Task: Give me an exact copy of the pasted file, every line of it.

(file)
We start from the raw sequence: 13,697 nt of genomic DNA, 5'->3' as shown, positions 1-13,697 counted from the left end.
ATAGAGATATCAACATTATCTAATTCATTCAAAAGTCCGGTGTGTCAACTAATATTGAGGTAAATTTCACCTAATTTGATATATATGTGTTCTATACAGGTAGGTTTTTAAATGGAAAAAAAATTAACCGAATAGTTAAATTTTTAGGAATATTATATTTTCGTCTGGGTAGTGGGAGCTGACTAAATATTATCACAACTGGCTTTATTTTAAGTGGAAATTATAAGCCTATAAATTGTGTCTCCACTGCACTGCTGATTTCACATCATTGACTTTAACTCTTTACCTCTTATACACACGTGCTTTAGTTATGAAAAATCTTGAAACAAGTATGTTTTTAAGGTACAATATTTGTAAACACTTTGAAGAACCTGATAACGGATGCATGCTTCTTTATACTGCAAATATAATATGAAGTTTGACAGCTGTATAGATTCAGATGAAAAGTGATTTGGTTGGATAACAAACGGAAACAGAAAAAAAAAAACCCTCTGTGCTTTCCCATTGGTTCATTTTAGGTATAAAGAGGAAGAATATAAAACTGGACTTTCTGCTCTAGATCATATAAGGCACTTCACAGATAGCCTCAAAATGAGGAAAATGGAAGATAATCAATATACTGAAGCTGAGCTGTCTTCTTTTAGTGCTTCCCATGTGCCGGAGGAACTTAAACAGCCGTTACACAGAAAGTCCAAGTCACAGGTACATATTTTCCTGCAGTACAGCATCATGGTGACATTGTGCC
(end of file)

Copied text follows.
We start from the raw sequence: 13,697 nt of genomic DNA, 5'->3' as shown, positions 1-13,697 counted from the left end.
ATAGAGATATCAACATTATCTAATTCATTCAAAAGTCCGGTGTGTCAACTAATATTGAGGTAAATTTCACCTAATTTGATATATATGTGTTCTATACAGGTAGGTTTTTAAATGGAAAAAAAATTAACCGAATAGTTAAATTTTTAGGAATATTATATTTTCGTCTGGGTAGTGGGAGCTGACTAAATATTATCACAACTGGCTTTATTTTAAGTGGAAATTATAAGCCTATAAATTGTGTCTCCACTGCACTGCTGATTTCACATCATTGACTTTAACTCTTTACCTCTTATACACACGTGCTTTAGTTATGAAAAATCTTGAAACAAGTATGTTTTTAAGGTACAATATTTGTAAACACTTTGAAGAACCTGATAACGGATGCATGCTTCTTTATACTGCAAATATAATATGAAGTTTGACAGCTGTATAGATTCAGATGAAAAGTGATTTGGTTGGATAACAAACGGAAACAGAAAAAAAAAAACCCTCTGTGCTTTCCCATTGGTTCATTTTAGGTATAAAGAGGAAGAATATAAAACTGGACTTTCTGCTCTAGATCATATAAGGCACTTCACAGATAGCCTCAAAATGAGGAAAATGGAAGATAATCAATATACTGAAGCTGAGCTGTCTTCTTTTAGTGCTTCCCATGTGCCGGAGGAACTTAAACAGCCGTTACACAGAAAGTCCAAGTCACAGGTACATATTTTCCTGCAGTACAGCATCATGGTGACATTGTGCC